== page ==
5 Good Reasons to See Sketch Me Like One of Your French Girls by David Massingham

1. It’s the FIRST solo sketch comedy show from a guy who knows sketch comedy.

Debut shows are tricky propositions, eh? You want to support new artists, sure, but damned if you want to see a crap show. Dave’s done a bunch of sketch comedy show stuff previously with The Sexy Detectives and they got good reviews, so you can see Sketch Me Like One of Your French Girls knowing that if you hate it it’s only because that’s just, like, your opinion, man. This very website what you’re reading right now called The Sexy Detectives, “experimental and non-standard, utterly entertaining, and just really stupidly funny”, which is pretty much 95% compliments.

What we’re trying to say is, Dave’s relatively certain he knows which end of the sketch comedy stick makes the funnies go bang.

2. Each show will see a SECOND Comedy Fest artist appearing in a special guest spot.

It’s a short and super sneaky appearance from a different comedian each night, all in the aid of Maximum Comedy. Your show could have an award-nominated (or -winning!) comedian, or it could have an artist too-damn-cool for those awards but that the other performers all know is great. Hope you don’t turn up on the night Dave organised that one terrible comedian to turn up.

3. Sketch Me features not one, not two, but THREE jokes about famous visual artists.

Yeah, we know what you like.

This is just how Dave rolls. He’s always tossing out art history bon mots over a bottle of ‘59 Grange with chums.

Real talk: Sketch Me Like One of Your French Girls is your one stop shop for gags about famed Dutch painter and primary colour enthusiast Piet Mondrian. If fact, this is really bloody likely to be the only show in this year’s Melbourne International Comedy Festival with Mondrian-related material, because all those other shows JUST AREN’T GAME ENOUGH for geometric shape-based comedy.

If Mondrian’s not your guy, we feel. That’s when the expertly-timed Jackson Pollock Blue Poles joke T-bones you, like a sucker punch to the funny bone. It’s about time someone took that Pollock joker down a peg after what he did to the socialist realism movement, amiright?

The third joke is a cheap swipe at Ken Done.

4. You can try before you buy (but please, definitely do buy) by checking out the FOUR video sketches promoting Sketch Me.

Sketch comedy! It comes in both live and not-live formats. To enjoy a little bit of the latter before you check out the former with Sketch Me, head over to the David Massingham Comedy page on Facebook to get a look-see at some great online content. Sure, there’s only one sketch up at time of writing, but the other three can’t be far off. Impress all your friends by predicting that they’ll be uploaded in week-and-a-half to two week increments.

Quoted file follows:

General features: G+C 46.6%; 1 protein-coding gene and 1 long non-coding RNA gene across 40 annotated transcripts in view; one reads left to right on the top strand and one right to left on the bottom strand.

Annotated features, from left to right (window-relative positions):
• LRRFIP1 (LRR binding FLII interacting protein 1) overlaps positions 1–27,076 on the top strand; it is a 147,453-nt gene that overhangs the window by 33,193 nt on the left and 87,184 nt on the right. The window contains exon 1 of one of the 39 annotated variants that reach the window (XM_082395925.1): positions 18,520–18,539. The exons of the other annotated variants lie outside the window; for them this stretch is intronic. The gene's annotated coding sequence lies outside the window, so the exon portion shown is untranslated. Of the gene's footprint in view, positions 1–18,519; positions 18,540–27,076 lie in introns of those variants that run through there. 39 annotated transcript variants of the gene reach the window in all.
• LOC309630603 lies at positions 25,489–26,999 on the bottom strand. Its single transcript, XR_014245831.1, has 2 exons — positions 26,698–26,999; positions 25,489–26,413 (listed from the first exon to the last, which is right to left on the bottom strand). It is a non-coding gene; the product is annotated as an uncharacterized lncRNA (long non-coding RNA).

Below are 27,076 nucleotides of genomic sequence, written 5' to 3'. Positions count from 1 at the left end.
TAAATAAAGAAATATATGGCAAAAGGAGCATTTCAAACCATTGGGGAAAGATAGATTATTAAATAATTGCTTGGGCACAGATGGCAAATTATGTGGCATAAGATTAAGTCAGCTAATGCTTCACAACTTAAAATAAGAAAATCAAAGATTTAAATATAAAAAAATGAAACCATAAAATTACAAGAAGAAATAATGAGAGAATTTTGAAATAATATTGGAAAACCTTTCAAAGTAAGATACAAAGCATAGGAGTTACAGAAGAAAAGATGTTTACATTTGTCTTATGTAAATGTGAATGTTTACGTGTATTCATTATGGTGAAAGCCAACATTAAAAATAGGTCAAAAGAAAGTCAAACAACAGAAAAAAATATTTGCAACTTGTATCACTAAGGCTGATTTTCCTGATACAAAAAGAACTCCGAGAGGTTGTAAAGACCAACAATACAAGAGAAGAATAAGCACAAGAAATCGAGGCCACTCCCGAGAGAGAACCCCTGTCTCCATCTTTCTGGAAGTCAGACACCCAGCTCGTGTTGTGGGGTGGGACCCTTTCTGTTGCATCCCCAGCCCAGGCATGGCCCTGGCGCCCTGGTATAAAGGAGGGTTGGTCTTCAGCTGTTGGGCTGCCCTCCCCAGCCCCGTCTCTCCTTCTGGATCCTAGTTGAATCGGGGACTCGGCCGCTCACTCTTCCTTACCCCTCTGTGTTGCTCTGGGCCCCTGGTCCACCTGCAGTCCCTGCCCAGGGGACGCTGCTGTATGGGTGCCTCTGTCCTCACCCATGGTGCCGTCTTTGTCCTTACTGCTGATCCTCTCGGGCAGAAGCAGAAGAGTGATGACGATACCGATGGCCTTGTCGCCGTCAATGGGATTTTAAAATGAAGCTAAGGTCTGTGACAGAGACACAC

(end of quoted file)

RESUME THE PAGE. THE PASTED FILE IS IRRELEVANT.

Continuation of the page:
5. We’ve made a mistake and there’s nothing in this show related to the number FIVE.

Sorry, this top five list has let you down most terribly. We only hope this doesn’t reflect poorly on Sketch Me Like One of Your French Girls, which is a very good show indeed and contains much less material about 20th century art than this write-up would suggest.

Sketch Me Like One of Your French Girls is on at Tasma Terrace March 28 – April 8


The Sexy Detectives – Mono Logs

By Sofia Monkiewicz  

 The Sexy Detectives are a Brisbane comedy sketch group who certainly know how to deliver a successful skit. Their Melbourne Fringe Festival debut Mono Logs is made up of a variety of vignettes, short character interactions, speeches and one-liners, most of which are cleverly written and extremely funny. This type of comedic performance relies on decent material to begin with, and luckily these Sexy Detectives have an abundance of the stuff.

David Massingham and Michael Griffin are natural entertainers; they swap between characters and accents with ease, and their well-timed jokes hit the mark every time. Massingham comes across as the more experienced of the two. He is confident and charismatic, and his characters are all very strong. From the pastor not-so-subtly attempting to stop a couple from getting wed, to a father making plans for which of his children will inherit his fortune, and to a pun-loving school principal, Massingham has the more memorable characters and the funnier skits. Griffin does have some hilarious one-liners though, and his quieter onstage personality combined with Massingham’s expressive antics is a winning combination.

Despite the fact that on this particular night the audience was quite small, it did not prevent the Sexy Detectives from giving it their absolute all; their professionalism and energy is commendable. One particular sound effect-based act they performed was simply hysterical, and an intentionally long-winded sketch about the competencies of an IT help desk was not only highly amusing, but wonderfully witty as well.

In terms of the technical aspect of the show, several of the scene transitions were slightly clunky and there were a couple of messy lighting changes, but overall nothing overly drastic. Perhaps some music between several of the longer scene changes would help to make them a little smoother.

The Melbourne Fringe Festival is designed for shows like Mono Logs. It is an opportunity to showcase something different to the average comedy stand-up routine, and this sketch performance is exactly that: experimental and non-standard, utterly entertaining, and just really stupidly funny.

The Sexy Detectives – Mono Logs is on at Club Voltaire until October 5